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Benedict Center - Home Page interfaith, nonprofit criminal justice agency is to work with victims, offenders and the community to achieve a system of justice that is fair and treats every one with dignity and respect
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ADL Logo - Website Home The mission of ADL is to stop the defamation of the Jewish people and to secure justice and fair treatment to all.
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Legislationline - International norms and standards on human dimension issues Legislation and international standards relating to human rights topics. Constitution, criminal and criminal procedure codes in English and in Russian
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U.S. Department of Justice Official website of the U.S. Department of Justice (DOJ). DOJ’s mission is to enforce the law and defend the interests of the United States according to the law; to ensure public safety against threats foreign and domestic; to provide federal leadership in preventing and controlling crime; to seek just punishment for those guilty of unlawful behavior; and to ensure fair and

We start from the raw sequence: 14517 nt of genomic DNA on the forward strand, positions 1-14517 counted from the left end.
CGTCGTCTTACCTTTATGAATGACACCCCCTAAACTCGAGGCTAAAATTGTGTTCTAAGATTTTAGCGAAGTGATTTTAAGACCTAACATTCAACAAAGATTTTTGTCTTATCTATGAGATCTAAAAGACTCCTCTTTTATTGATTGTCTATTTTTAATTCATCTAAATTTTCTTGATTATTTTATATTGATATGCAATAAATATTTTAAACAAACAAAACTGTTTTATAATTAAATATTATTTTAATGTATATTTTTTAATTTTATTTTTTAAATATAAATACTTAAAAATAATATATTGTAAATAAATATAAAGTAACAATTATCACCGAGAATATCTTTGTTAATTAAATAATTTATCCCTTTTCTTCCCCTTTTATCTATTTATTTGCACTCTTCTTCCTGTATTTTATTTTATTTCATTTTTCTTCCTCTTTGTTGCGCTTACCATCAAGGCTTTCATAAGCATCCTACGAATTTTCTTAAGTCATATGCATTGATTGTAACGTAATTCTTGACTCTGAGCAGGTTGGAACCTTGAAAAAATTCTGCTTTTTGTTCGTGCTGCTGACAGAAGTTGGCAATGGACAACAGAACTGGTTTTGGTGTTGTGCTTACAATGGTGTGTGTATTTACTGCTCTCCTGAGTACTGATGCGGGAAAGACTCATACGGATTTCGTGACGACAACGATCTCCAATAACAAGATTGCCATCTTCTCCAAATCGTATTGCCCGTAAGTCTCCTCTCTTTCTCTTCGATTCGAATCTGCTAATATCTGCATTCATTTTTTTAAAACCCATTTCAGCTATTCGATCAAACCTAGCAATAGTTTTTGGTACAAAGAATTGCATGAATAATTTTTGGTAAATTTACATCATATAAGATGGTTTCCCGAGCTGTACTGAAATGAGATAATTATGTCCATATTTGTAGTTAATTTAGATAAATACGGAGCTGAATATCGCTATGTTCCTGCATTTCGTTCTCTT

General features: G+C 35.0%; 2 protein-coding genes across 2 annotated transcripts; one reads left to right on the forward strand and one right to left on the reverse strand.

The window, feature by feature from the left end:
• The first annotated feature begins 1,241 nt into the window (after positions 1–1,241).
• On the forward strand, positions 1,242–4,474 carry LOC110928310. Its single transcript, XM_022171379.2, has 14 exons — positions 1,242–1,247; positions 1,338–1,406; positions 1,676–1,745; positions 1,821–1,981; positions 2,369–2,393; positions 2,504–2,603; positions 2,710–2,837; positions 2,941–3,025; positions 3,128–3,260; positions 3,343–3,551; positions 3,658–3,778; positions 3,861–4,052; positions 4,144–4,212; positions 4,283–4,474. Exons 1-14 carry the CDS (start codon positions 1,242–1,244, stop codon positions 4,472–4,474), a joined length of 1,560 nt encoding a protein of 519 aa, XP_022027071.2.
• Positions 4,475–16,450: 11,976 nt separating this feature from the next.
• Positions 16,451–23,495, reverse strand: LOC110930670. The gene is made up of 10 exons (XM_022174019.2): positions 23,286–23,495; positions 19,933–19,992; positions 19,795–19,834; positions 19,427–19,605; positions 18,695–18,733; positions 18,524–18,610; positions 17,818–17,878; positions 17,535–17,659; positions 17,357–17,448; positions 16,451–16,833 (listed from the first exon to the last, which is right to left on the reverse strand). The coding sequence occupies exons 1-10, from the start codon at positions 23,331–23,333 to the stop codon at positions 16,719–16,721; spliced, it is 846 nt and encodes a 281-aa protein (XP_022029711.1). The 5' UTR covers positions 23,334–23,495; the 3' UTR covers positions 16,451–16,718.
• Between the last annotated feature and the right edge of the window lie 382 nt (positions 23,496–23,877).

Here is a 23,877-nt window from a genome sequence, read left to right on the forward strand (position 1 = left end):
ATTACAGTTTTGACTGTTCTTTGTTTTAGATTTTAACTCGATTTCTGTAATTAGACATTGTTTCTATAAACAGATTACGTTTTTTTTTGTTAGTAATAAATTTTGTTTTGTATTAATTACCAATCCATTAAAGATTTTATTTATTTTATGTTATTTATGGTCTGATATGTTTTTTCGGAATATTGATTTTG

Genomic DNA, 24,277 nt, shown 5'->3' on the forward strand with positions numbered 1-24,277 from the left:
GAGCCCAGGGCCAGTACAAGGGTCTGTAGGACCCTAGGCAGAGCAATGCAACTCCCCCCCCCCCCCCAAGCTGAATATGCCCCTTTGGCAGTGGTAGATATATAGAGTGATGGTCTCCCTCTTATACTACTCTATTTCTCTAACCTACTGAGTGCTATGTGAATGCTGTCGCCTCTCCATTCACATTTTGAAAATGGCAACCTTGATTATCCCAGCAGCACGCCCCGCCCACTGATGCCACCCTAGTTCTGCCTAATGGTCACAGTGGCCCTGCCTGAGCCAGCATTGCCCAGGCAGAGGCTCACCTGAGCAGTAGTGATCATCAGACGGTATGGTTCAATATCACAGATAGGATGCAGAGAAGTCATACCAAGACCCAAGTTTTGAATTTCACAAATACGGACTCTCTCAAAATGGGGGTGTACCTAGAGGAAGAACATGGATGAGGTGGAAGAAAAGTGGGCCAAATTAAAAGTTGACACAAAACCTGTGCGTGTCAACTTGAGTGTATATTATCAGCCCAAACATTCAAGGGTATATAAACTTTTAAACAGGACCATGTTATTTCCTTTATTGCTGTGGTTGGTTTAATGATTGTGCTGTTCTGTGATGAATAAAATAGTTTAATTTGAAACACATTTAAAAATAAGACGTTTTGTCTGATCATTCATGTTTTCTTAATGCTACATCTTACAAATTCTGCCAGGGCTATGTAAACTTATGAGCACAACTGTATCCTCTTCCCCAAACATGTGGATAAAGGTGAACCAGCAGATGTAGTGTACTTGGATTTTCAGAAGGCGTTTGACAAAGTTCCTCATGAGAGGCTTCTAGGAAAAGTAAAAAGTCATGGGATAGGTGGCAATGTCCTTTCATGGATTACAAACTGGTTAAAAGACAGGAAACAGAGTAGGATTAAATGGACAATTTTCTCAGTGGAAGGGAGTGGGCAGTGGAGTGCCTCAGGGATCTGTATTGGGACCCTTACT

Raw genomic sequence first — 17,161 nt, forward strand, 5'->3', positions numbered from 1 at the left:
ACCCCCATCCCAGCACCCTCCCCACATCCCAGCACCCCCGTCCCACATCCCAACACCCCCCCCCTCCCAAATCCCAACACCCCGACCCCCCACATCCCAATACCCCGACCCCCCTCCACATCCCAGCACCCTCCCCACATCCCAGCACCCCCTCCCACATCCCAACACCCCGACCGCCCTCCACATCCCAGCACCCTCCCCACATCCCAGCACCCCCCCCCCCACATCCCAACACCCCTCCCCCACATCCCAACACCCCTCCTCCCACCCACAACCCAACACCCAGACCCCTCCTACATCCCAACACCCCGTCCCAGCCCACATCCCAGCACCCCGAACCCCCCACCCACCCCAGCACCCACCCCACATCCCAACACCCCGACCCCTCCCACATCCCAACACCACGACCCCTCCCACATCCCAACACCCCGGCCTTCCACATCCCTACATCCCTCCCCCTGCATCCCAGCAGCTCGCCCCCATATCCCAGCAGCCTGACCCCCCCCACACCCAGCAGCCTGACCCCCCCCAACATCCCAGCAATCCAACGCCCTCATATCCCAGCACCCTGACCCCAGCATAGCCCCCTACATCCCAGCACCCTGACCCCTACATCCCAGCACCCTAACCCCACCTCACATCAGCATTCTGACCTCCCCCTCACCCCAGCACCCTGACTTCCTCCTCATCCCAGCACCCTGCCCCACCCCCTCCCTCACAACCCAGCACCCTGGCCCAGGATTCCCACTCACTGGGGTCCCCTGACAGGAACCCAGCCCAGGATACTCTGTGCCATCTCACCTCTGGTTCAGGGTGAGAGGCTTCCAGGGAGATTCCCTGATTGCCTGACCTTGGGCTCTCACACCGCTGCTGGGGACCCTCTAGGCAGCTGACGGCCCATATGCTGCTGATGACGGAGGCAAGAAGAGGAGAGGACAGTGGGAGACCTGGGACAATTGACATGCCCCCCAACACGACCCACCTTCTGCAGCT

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U.S. Department of Justice Official website of the U.S. Department of Justice (DOJ). DOJ’s mission is to enforce the law and defend the interests of the United States according to the law; to ensure public safety against threats foreign and domestic; to provide federal leadership in preventing and controlling crime; to seek just punishment for those guilty of unlawful behavior; and to ensure fair and
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Fairtrade International (FLO): Fairtrade International Fairtrade International works to secure a better deal for farmers and workers. Fairtrade International sets the internationally-recognized Fairtrade Standards, provides producer support, and licenses the FAIRTRADE Mark.
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Hire IT People - We get IT done Hire IT Professionals for your Projects! Hire Certified and Experienced Programmers, IT Staffing, Software Developers, Project Managers, DBAs, BAs, QAs, Security Specialists and More. We deliver local Talent within few hours of your request with 100% Performance Guarantee.